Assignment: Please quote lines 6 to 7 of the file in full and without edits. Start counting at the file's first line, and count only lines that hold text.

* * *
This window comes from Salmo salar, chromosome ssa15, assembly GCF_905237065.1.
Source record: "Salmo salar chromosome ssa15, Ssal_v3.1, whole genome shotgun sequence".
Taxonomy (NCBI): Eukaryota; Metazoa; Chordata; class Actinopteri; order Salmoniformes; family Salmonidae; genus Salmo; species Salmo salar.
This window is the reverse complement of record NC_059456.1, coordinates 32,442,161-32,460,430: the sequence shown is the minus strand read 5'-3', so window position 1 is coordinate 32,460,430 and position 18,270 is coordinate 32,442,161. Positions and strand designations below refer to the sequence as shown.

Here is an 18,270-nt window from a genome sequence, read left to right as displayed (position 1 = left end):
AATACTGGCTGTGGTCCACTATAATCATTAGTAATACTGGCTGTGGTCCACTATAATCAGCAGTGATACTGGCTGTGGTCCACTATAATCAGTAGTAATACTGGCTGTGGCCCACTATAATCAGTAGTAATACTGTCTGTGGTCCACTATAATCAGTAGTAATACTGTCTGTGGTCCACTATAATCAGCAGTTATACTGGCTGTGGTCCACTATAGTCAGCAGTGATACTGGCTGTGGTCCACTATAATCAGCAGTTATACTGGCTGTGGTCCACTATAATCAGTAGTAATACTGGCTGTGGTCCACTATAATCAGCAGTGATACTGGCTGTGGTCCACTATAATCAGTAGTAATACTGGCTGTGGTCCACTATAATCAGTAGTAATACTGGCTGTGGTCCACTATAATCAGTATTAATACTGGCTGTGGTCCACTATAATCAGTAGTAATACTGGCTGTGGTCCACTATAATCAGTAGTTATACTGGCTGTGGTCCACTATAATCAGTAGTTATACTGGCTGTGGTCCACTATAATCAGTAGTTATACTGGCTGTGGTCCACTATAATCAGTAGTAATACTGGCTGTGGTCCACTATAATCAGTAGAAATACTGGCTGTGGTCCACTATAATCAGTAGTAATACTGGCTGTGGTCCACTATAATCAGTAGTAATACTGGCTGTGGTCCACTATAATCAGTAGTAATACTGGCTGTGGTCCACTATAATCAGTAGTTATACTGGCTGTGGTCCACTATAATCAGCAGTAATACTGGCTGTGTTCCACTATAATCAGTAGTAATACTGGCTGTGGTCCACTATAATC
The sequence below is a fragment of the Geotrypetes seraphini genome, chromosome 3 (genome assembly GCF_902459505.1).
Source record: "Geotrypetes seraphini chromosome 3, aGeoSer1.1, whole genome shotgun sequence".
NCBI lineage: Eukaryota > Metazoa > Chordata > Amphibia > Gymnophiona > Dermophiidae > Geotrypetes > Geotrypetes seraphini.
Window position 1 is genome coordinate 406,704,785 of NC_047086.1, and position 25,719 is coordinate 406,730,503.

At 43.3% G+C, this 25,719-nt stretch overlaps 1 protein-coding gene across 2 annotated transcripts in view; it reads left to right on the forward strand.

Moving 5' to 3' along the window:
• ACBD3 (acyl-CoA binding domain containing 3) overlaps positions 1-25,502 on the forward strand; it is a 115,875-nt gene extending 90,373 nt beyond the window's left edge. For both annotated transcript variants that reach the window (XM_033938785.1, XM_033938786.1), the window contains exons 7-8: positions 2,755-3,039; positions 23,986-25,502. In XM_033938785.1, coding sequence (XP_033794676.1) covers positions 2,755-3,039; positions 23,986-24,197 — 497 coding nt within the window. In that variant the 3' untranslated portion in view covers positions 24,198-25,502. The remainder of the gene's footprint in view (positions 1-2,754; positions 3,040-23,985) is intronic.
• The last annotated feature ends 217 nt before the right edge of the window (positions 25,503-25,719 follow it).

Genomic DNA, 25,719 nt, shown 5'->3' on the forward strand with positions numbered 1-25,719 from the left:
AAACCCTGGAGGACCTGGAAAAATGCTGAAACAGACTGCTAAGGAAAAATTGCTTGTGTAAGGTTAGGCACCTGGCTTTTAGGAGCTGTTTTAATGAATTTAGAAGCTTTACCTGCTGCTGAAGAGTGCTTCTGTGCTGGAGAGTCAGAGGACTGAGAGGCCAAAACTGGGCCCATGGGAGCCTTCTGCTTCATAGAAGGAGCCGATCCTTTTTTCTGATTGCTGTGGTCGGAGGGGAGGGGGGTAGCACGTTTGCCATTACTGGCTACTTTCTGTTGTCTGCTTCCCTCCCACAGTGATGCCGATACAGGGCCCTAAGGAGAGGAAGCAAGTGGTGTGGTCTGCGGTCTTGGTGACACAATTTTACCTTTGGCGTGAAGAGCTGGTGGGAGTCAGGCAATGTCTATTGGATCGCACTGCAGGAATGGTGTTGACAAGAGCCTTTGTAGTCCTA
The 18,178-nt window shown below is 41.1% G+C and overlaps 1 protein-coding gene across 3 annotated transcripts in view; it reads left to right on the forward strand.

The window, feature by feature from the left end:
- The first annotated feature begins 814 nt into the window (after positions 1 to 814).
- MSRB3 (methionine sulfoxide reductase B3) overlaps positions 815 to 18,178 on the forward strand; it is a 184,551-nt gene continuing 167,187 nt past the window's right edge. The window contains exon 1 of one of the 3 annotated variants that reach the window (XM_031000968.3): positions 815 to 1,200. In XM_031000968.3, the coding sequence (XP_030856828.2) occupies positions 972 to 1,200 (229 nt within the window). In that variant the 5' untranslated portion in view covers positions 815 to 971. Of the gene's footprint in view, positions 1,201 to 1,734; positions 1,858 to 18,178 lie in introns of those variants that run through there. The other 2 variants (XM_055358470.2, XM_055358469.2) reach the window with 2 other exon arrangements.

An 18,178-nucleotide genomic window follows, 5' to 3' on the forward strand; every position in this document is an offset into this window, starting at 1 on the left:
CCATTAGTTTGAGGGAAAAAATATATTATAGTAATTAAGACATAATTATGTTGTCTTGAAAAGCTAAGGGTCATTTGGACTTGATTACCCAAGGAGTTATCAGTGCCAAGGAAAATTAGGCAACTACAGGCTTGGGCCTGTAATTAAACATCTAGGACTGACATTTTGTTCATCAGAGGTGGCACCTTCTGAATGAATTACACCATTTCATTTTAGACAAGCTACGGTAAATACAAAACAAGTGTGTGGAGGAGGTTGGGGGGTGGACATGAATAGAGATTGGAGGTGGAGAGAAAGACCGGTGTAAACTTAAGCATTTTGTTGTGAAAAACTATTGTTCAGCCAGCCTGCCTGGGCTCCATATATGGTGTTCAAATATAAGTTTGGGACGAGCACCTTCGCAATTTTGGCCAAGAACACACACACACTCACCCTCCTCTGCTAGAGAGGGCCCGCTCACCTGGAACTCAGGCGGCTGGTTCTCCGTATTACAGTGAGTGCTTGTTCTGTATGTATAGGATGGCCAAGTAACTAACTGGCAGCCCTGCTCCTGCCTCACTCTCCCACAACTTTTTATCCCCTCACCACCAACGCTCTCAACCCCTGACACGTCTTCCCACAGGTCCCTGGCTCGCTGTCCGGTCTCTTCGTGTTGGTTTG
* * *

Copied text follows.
AATACTGGCTGTGGTCCACTATAATCATTAGTAATACTGGCTGTGGTCCACTATAATCAGCAGTGATACTGGCTGTGGTCCACTATAATCAGTAGTAATACTGGCTGTGGCCCACTATAATCAGTAGTAATACTGTCTGTGGTCCACTATAATCAGTAGTAATACTGTCTGTGGTCCACTATAATCAGCAGTTATACTGGCTGTGGTCCACTATAGTCAGCAGTGATACTGGCTGTGGTCCACTATAATCAGCAGTTATACTGGCTGTGGTCCACTATAATCAGTAGTAATACTGGCTGTGGTCCACTATAATCAGCAGTGATACTGGCTGTGGTCCACTATAATCAGTAGTAATACTGGCTGTGGTCCACTATAATCAGTAGTAATACTGGCTGTGGTCCACTATAATCAGTATTAATACTGGCTGTGGTCCACTATAATCAGTAGTAATACTGGCTGTGGTCCACTATAATCAGTAGTTATACTGGCTGTGGTCCACTATAATCAGTAGTTATACTGGCTGTGGTCCACTATAATCAGTAGTTATACTGGCTGTGGTCCACTATAATCAGTAGTAATACTGGCTGTGGTCCACTATAATCAGTAGAAATACTGGCTGTGGTCCACTATAATCAGTAGTAATACTGGCTGTGGTCCACTATAATCAGTAGTAATACTGGCTGTGGTCCACTATAATCAGTAGTAATACTGGCTGTGGTCCACTATAATCAGTAGTTATACTGGCTGTGGTCCACTATAATCAGCAGTAATACTGGCTGTGTTCCACTATAATCAGTAGTAATACTGGCTGTGGTCCACTATAATC
The sequence below is a fragment of the Geotrypetes seraphini genome, chromosome 3 (genome assembly GCF_902459505.1).